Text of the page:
About This Project
Plants have a complex symbiotic relationship with a diverse microbiome that influences their health, habitat adaptation, and ecosystem function. While plants possess inherent adaptive traits, their microbial associations also can play crucial roles. Understanding plant-associated microbiome composition and function is essential to uncover their strategies and impact. This project will investigate plant microbiota in stressful environments to study their role in adaptation.
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What is the context of this research?
Plants are the central component of an association with diverse microorganisms, collectively called the microbiome. The establishment and structure of these microbial communities on plants are not random but rather controlled by specific assembly rules and several factors. The presence of a subset of microbial lineages designated as the core microbiome is strongly associated with a certain host plant species, independently of soil and environmental conditions. Thus, the core microbiome involves fundamental microbial taxa that are important for plant fitness and also play an essential role in organizing the assembly of plant-associated microbiomes within and around host plants containing essential functions and genes for the fitness of the plant holobiont.
What is the significance of this project?
With a growing concern about environmental deterioration, the search for solutions to preserve the environment and find sustainable solutions that can be used in agriculture is increasing. Understanding the plant life system, such as its associated microbiome and its functionality is the first step to obtaining knowledge in this regard.
Ireland is characterized by a rainy and windy climate. However, it has an abundant plant diversity, with several species demonstrating remarkable adaptations to challenging environments such as lakeshores and coastal cliffs.
The question that arises is whether, in addition to the inherent characteristics of the plant genome, the plant microbiome could also provide auxiliary functions in habitat adaptation.
What are the goals of the project?
This project will be divided into three main goals. Firstly, the identification of culturable plant-associated microbiota in stressful environments. Using morphological and molecular techniques, will be possible to identify the microbial biodiversity and abundance in natural plant populations. Secondly, investigate the microbiota's role in habitat adaptation by inoculating host plants with selected microorganisms to determine their impact under stress conditions. Lastly, exploration of the transferability of the potential positive effects to non-host crops by inoculating them with the most promising microbes and subjecting them to stressful conditions.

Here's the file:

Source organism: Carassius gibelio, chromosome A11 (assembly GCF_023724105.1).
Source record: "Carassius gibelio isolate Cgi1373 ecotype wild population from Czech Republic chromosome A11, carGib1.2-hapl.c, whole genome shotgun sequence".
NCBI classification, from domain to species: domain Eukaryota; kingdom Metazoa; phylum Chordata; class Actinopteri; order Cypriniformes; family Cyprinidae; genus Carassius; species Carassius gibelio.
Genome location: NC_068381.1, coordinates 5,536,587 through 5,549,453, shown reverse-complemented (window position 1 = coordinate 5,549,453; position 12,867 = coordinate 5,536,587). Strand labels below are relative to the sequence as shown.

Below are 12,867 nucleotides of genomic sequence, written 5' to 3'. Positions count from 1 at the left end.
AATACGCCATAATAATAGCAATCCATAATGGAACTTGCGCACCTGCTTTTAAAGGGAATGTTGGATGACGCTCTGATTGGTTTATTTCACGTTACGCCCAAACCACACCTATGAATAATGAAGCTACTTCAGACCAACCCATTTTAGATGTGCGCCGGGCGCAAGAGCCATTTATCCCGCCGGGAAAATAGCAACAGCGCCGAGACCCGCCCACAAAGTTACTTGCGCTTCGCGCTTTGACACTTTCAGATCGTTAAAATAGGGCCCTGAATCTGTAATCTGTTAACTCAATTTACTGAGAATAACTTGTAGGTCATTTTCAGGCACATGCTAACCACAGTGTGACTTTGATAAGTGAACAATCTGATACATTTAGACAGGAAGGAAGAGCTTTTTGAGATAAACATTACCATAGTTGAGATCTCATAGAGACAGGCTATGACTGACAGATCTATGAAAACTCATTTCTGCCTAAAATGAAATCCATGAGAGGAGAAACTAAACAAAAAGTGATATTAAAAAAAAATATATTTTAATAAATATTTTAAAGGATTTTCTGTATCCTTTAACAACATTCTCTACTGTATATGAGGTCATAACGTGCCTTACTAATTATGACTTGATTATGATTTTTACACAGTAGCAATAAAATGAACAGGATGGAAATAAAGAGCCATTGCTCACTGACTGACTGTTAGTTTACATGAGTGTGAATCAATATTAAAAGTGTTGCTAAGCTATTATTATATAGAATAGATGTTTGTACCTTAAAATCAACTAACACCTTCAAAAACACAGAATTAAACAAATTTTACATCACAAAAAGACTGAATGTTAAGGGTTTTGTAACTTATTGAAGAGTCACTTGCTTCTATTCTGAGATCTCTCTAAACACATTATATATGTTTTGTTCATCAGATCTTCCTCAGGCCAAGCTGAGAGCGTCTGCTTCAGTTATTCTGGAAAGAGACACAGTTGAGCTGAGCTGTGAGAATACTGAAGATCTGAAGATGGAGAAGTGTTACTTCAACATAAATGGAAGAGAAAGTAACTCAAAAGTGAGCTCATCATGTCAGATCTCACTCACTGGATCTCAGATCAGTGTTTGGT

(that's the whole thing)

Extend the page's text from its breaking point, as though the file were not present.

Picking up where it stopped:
I currently already have some of the materials and equipment needed for this project. Therefore, the budget will be allocated as follows:
Plant collection trip: This budget will be used to offset part of the expenses during our trips to collect plants from various regions of Ireland, including lakeshores and coasts.
Genetic Sequencing: This budget will contribute to covering part of the expenses associated with the genetic sequencing of microorganisms isolated from plants, facilitating their genetic identification.
Student Assistance: This budget will be dedicated to compensating a student who will actively participate in this research study.
Plants will be collected at four locations in the margins of lakes and cliffs in different points of Ireland.
Microorganisms will be isolated from roots. With the data collected, clustering analysis will be performed to depict the pattern of microbial diversity associated.
To determine the effect of microorganisms previously isolated on the native and no-native plant growth a greenhouse experiment will be designed.
Oct 02, 2023
Oct 16, 2023
Oct 23, 2023
Microbial isolation and identification
Nov 23, 2023
In vitro activity of microbial cultures
Nov 24, 2023
Study the role of the microorganisms in the plant adaptation
Meet the Team
The topic of Plant-microbial interactions and Microbial Ecology has always fascinated me. My doctoral thesis was supported by the prestigious Marie Skłodowska-Curie Research Fellowship Ph.D. Programme. My thesis focused on fungal endophytic interactions with plant roots under abiotic stress conditions.
Prior to enrolling in the Ph.D. program, I had the opportunity to work on various projects about the impact of microorganisms on the environment. Specifically, I explored the interactions between plants and phytopathogenic and beneficial microorganisms.
As a postdoctoral research fellow at the University College Dublin, I am investigating the changes in the root system architecture of potato plants resulting from arbuscular mycorrhizas (AMF), potato cyst nematodes (PCN), and simultaneous AMF/PCN in situ. For that, I am using X-ray computed tomography (CT) to determine how both AMF and PCN compete for a position in the plant, assessing the mass/volume of belowground growth and 3-dimensional spatial root growth.
My expertise and contributions in these scientific fields have been recognized by invitations to deliver talks and presentations at various research institutes. These opportunities have allowed me to share my research findings and insights with fellow academics, industry professionals, and other stakeholders. In addition to my academic engagements, I have also been actively involved in scientific dissemination. Through various outreach programs and initiatives, I have worked to promote scientific literacy and awareness among farmers and the wider public, particularly on issues related to agriculture and sustainability. I believe that fostering such collaborations and partnerships is crucial in advancing scientific knowledge and achieving real-world impact.
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